Come on, don’t hit the back button. I promise that’s the only Vanilla Ice pun that’s going to happen today…probably.
I apologize to all of my readers for the incredibly long absence, but by the time winter went away, I got a job and started working 6 days a week in a hot-ass kitchen, even by kitchen standards. Summer is the super-duper busy season for us, so I’ve been in ‘working my ass off’ mode since Memorial Day. I’ve been in the “mulling it over in my head stage” of resuming the Passion for a month or two now, and with the added motivation of my recent Facebook pact with PerpetualPlotHole it’s time to get on my ass and get a post done. By the way, if you still haven’t checked out her blog, you should. It will brighten your day.
It’s nice to be making pizzas again, and I’ve been learning some pastas and generally improving my kitchen skillset, which has been stunted in a couple of key areas by the nature of the places I’ve worked. I had to have a very awkward conversation with my manager early on about the fact that it’s been ten years since the last time I had to actually prep anything, you know, with a knife, or cook fish on an actual char-grill, or fish at all really. He’s a great big bear of a hippie, and he’s one of the coolest bosses I’ve ever had. We went with another of the guys from work to a Love Canon show in Bristol back in July and had a great time.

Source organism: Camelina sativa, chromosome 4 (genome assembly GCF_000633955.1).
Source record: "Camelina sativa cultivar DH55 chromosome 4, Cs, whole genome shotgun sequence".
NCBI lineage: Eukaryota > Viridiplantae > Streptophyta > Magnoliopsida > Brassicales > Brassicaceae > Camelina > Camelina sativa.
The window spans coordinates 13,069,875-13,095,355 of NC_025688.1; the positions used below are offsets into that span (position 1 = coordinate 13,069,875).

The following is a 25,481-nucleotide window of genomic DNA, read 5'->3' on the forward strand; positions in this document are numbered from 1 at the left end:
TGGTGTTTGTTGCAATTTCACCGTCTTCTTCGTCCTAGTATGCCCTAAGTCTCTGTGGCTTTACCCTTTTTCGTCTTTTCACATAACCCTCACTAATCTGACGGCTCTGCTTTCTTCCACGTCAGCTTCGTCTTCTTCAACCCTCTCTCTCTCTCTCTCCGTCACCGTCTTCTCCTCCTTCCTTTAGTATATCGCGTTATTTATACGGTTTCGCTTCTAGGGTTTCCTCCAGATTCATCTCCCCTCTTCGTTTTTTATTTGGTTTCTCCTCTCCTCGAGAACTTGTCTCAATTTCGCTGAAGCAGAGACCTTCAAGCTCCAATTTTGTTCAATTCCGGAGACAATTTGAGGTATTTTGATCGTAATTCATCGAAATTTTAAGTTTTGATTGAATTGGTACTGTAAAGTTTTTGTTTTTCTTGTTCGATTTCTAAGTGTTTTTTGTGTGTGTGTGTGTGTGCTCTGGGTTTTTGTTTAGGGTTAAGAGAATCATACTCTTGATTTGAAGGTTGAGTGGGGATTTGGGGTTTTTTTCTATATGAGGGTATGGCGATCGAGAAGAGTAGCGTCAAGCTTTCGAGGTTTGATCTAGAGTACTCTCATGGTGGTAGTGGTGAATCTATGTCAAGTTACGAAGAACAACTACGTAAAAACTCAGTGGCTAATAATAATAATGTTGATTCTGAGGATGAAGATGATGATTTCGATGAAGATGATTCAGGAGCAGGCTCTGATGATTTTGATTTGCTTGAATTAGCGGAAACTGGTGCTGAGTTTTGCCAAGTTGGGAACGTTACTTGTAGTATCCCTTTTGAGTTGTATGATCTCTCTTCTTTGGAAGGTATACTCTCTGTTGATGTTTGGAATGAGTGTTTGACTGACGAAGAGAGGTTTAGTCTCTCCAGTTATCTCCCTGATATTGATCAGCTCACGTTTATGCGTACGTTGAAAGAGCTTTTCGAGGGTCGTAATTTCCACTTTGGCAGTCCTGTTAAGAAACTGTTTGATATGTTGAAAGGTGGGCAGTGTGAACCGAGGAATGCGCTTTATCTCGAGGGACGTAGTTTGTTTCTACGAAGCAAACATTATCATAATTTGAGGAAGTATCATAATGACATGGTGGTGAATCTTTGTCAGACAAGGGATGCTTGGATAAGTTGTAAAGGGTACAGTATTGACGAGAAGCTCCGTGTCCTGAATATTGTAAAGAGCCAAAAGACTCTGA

I do miss my old job, I’ll be honest. I miss having interactions with the customers who were demographically close-enough to me most of the time that I could easily find common ground. I miss people actually recognizing the reference of my “I am the kwisatz haderach” t-shirt. On the upside, there are hot servers. Many of whom are also pretty rockin’ people separate from their eye-candy value which, bless them for being such good sports about the raucous kitchen harassment all the time. And before you get offended, please try to understand that it’s one of the few perks of being a cook to be able to harass servers, and there exists a very clear element of consent. The first time a person communicates discomfort with it, it stops and it stays stopped, and 99% of the time the touch barrier isn’t broken. We’re all fairly close just from working so damn much together, and there’s a certain level of what we will call respect (comprised at least 15% of desire to maintain employment in many cases) towards one another so it’s all just a way to help everyone stay positive and happy.
And now, I have to go to bed. Because I still live in the land of the doubles.